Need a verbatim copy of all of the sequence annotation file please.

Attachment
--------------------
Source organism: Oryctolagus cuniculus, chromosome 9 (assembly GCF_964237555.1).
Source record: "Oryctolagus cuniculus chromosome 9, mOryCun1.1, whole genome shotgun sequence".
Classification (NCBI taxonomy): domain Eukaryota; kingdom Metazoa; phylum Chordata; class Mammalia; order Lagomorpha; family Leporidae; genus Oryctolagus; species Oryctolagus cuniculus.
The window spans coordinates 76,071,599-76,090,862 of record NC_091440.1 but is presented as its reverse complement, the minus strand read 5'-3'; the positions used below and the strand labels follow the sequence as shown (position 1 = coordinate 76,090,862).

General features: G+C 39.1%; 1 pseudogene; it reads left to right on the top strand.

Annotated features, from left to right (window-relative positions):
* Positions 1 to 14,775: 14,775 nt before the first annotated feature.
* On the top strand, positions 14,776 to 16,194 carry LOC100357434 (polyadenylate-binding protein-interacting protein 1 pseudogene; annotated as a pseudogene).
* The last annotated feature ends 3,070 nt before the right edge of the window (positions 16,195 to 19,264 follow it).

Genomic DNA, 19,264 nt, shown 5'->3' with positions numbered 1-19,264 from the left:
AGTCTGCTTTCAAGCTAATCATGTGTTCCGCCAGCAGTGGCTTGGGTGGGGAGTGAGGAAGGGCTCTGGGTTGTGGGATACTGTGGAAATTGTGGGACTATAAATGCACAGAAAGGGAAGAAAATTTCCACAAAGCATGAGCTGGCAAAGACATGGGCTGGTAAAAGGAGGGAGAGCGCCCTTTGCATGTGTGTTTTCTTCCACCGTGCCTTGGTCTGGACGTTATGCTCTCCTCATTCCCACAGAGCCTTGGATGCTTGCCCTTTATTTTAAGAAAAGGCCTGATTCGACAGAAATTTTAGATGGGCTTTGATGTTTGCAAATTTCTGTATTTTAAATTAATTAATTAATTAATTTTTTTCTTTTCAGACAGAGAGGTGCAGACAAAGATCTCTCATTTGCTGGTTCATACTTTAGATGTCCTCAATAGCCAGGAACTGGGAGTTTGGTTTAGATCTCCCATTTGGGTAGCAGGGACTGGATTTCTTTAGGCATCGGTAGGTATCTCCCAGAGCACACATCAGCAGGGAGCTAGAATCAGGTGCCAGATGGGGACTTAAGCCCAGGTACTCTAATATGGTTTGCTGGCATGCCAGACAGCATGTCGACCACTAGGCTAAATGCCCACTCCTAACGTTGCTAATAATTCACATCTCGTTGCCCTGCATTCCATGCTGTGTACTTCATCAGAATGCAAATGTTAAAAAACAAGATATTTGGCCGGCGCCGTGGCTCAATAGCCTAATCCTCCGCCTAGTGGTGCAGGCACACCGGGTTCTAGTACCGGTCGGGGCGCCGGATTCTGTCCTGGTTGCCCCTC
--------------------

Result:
Source organism: Oryctolagus cuniculus, chromosome 9 (assembly GCF_964237555.1).
Source record: "Oryctolagus cuniculus chromosome 9, mOryCun1.1, whole genome shotgun sequence".
Classification (NCBI taxonomy): domain Eukaryota; kingdom Metazoa; phylum Chordata; class Mammalia; order Lagomorpha; family Leporidae; genus Oryctolagus; species Oryctolagus cuniculus.
The window spans coordinates 76,071,599-76,090,862 of record NC_091440.1 but is presented as its reverse complement, the minus strand read 5'-3'; the positions used below and the strand labels follow the sequence as shown (position 1 = coordinate 76,090,862).

General features: G+C 39.1%; 1 pseudogene; it reads left to right on the top strand.

Annotated features, from left to right (window-relative positions):
* Positions 1 to 14,775: 14,775 nt before the first annotated feature.
* On the top strand, positions 14,776 to 16,194 carry LOC100357434 (polyadenylate-binding protein-interacting protein 1 pseudogene; annotated as a pseudogene).
* The last annotated feature ends 3,070 nt before the right edge of the window (positions 16,195 to 19,264 follow it).

Genomic DNA, 19,264 nt, shown 5'->3' with positions numbered 1-19,264 from the left:
AGTCTGCTTTCAAGCTAATCATGTGTTCCGCCAGCAGTGGCTTGGGTGGGGAGTGAGGAAGGGCTCTGGGTTGTGGGATACTGTGGAAATTGTGGGACTATAAATGCACAGAAAGGGAAGAAAATTTCCACAAAGCATGAGCTGGCAAAGACATGGGCTGGTAAAAGGAGGGAGAGCGCCCTTTGCATGTGTGTTTTCTTCCACCGTGCCTTGGTCTGGACGTTATGCTCTCCTCATTCCCACAGAGCCTTGGATGCTTGCCCTTTATTTTAAGAAAAGGCCTGATTCGACAGAAATTTTAGATGGGCTTTGATGTTTGCAAATTTCTGTATTTTAAATTAATTAATTAATTAATTTTTTTCTTTTCAGACAGAGAGGTGCAGACAAAGATCTCTCATTTGCTGGTTCATACTTTAGATGTCCTCAATAGCCAGGAACTGGGAGTTTGGTTTAGATCTCCCATTTGGGTAGCAGGGACTGGATTTCTTTAGGCATCGGTAGGTATCTCCCAGAGCACACATCAGCAGGGAGCTAGAATCAGGTGCCAGATGGGGACTTAAGCCCAGGTACTCTAATATGGTTTGCTGGCATGCCAGACAGCATGTCGACCACTAGGCTAAATGCCCACTCCTAACGTTGCTAATAATTCACATCTCGTTGCCCTGCATTCCATGCTGTGTACTTCATCAGAATGCAAATGTTAAAAAACAAGATATTTGGCCGGCGCCGTGGCTCAATAGCCTAATCCTCCGCCTAGTGGTGCAGGCACACCGGGTTCTAGTACCGGTCGGGGCGCCGGATTCTGTCCTGGTTGCCCCTC